His surveys of swing districts in 2006 and 2007 concluded that Democrats took a political risk by discussing immigration. Greenberg thought frustration with immigrants would spawn an environment similar to the welfare backlash in the 1990s and that Democrats needed to get tough on border security before talking about citizenship.

 

But polling that Greenberg, Lake and Molyneaux conducted in 2008 proved to Greenberg that Democrats could talk in a way that won over voters. It needed to sound tough and pragmatic, but not overly punitive, the pollsters said. The message beat the amnesty charge in their polling.

“There was more and more evidence that there were ways to address the issue,” Greenberg said. “I also came to believe the country wanted to do comprehensive reform. ... People want this to be brought under control, and they know you can’t just expel people.”

The most significant shift in language involves the path to citizenship. Pollsters determined that Democrats sounded as though they wanted to reward illegal immigrants, even though lawmakers almost always laid out that requirements and delays that would precede citizenship.

“It comes back to this idea: We give permission; we set the terms; it’s under our control; and if you meet those conditions, you are us, welcome to America,” Westen said of the new frame.

This time around, the message starts with a pledge to secure the borders and crack down on employers. It then moves to this: “It is unacceptable to have 12 million people in our country who are outside the system. We must require illegal immigrants to register for legal status, pay their taxes, learn English and pass criminal background checks to remain in the country and work toward citizenship. Those who have a criminal record or refuse to register should be deported.”

To get any idea of how the language has infiltrated official Washington, here is what Obama said last month at a Cinco de Mayo celebration at the White House:

“The way to fix our broken immigration system is through common-sense, comprehensive immigration reform. That means responsibility from government to secure our borders, something we have done and will continue to do. It means responsibility from businesses that break the law by undermining American workers and exploiting undocumented workers — they’ve got to be held accountable. It means responsibility from people who are living here illegally. They’ve got to admit that they broke the law and pay taxes and pay a penalty, and learn English, and get right before the law — and then get in line and earn their citizenship.”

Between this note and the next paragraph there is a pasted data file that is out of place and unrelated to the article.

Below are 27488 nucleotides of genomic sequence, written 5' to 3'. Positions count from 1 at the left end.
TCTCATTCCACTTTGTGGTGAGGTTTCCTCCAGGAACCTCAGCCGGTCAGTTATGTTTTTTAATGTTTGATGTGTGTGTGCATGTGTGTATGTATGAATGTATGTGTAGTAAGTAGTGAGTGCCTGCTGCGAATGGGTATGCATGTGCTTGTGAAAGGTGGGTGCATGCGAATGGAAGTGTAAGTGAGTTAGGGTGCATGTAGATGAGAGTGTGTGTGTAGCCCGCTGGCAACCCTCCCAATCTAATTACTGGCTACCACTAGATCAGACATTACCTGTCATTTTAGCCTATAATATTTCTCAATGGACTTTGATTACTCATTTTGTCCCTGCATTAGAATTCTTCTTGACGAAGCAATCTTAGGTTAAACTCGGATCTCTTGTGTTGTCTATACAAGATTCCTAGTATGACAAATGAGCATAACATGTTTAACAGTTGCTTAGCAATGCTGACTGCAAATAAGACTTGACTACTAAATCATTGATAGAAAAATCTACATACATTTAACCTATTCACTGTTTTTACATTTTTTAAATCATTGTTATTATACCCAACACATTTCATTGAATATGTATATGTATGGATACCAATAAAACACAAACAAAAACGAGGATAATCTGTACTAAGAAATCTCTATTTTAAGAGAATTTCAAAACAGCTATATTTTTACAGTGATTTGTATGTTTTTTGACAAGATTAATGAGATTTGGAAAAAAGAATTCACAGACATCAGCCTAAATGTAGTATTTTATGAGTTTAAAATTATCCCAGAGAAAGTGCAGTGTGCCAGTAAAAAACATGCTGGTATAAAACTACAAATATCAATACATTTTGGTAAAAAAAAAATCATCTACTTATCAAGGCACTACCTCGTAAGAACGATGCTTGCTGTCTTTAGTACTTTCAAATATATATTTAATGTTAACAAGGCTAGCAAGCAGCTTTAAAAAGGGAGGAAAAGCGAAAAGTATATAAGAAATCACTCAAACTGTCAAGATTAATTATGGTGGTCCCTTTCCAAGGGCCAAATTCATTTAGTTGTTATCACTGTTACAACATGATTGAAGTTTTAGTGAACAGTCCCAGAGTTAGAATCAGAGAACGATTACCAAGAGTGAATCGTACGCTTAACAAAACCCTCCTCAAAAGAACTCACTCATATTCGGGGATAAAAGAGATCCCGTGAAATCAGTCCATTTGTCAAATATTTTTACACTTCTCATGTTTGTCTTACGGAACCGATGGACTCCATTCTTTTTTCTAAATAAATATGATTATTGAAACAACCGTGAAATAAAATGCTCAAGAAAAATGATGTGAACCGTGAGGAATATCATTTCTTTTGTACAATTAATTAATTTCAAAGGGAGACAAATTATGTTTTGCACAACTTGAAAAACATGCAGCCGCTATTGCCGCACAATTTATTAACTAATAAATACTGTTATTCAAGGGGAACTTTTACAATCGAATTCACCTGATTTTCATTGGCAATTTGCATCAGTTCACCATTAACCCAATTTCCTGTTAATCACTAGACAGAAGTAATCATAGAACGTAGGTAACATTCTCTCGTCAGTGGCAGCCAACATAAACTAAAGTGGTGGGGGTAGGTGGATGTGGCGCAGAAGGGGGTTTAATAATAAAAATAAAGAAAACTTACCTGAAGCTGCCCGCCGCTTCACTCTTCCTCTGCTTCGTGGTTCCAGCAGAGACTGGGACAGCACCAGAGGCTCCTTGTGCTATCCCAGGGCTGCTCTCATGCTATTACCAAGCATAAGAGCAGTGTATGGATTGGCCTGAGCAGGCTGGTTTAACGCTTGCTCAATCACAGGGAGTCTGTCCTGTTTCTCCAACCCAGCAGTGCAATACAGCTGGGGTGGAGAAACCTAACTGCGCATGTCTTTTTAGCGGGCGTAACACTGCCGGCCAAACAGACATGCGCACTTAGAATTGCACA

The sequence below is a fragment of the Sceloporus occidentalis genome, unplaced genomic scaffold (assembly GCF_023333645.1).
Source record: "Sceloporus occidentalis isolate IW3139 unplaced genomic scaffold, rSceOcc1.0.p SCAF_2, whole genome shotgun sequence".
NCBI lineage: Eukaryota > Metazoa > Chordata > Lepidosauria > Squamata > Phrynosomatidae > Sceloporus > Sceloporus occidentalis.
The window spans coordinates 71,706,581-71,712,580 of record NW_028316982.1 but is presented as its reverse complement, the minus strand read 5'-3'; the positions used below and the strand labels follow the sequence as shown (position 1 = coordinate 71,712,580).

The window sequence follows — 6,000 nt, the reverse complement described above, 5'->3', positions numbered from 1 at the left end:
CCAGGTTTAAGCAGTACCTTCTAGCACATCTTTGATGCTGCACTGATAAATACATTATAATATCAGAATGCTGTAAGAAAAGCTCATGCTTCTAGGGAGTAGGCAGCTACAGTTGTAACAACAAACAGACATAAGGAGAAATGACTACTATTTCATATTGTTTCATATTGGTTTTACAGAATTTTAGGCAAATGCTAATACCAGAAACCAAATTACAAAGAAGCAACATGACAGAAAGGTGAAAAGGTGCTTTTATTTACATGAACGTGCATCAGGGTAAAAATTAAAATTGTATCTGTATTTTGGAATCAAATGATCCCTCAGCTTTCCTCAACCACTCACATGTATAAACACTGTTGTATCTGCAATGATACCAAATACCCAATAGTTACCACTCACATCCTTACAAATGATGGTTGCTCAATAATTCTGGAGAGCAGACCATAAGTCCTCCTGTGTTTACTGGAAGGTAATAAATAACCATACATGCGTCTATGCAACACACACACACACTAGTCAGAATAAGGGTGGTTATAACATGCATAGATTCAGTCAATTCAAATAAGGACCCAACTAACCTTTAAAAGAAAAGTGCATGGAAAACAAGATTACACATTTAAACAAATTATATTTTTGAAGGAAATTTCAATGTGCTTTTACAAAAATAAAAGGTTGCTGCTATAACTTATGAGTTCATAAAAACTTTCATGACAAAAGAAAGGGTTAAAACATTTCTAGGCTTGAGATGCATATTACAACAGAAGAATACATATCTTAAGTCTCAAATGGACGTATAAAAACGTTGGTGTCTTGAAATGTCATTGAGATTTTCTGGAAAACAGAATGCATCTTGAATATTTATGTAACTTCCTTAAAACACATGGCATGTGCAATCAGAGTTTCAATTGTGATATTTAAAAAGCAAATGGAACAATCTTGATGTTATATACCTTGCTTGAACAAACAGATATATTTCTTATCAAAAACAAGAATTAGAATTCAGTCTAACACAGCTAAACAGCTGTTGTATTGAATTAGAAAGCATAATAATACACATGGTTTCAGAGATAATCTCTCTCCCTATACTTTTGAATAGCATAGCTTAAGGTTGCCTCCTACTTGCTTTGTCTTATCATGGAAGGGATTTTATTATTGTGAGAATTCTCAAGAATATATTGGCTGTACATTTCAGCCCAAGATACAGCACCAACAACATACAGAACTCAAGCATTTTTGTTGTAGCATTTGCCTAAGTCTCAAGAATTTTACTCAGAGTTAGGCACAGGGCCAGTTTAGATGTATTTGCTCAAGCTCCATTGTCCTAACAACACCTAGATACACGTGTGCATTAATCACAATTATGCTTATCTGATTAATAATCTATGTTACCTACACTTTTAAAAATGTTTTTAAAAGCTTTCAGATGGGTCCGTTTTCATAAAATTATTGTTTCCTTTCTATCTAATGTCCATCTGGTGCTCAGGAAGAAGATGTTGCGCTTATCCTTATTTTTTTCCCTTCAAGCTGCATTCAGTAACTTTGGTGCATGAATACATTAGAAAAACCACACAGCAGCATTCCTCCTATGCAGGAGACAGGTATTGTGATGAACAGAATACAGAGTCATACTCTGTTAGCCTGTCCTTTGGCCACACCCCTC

Bob Dane, communications director of the Federation for American Immigration Reform, predicted the new frame would have limited impact once both sides are fully engaged on the issue.

“They are scrambling to sugarcoat a breakfast cereal that nobody wants to eat,” Dane said.


Comments:
How very clever of the dems, no they all must deported because they already broke our laws by being here illegally!!!!! I'm not just talking about Mexicans there alot of people here illegally from Russia and the eastern european countries, Africa and the middle east and south america.. they work under the table then send the money out of the country. whats even more fun is when they get together to march through our streets complaining about us.
They can talk however they like; policywise, there isn't 10 cents worth of difference between the two parties.
It's an election year and they put this out to sound like republicans. They think they will get votes this cycle by sounding like repubs but after getting voted in for another cycle its back to the old game.
More political strategy article than fact. The dems are running scared for reelection.
The white house thought they had the unions in their back pocket but Arkansas showed them different.
Agree with all 3 comments, especially running scared. They made their beds (including RINOS) so let them lie in them.
In 1986 Regan's amnesty called for securing the border. That was never done. What makes anyone think our elected leaders will secure the border this time around? If anyone believes their words, they are gullible beyond belief.

Secure the border first. Stop the flood of illegals. Wait 25 another years like you have already done. Then we can talk about "immigration reform". Meanwhile, deport as fast and furiously as you can.

I'm not sure why anyone would be surprised by this. Democrats ALWAYS talk like Republicans during the election, and also unsurprisingly, there are a lot of gullible Americans who believe them. Then of course, after the election they revert back into what they are now calling "Progressives", which translates to "even worse than liberal".

The Americans so easily fooled by the masquerading progressives are typically life-long Democrats who desperately want to believe that the party they once knew and were proud of can be revived. But unfortunately that party died with John Kennedy, when Lyndon Johnson took over. He set the Democrat party down a steep incline, and it has been getting deeper and more far removed from the public year after year. Bill Clinton almost rescued it after the Republicans took over both houses of Congress, but the Lewinski affair snapped the lid closed on that, perhaps forever.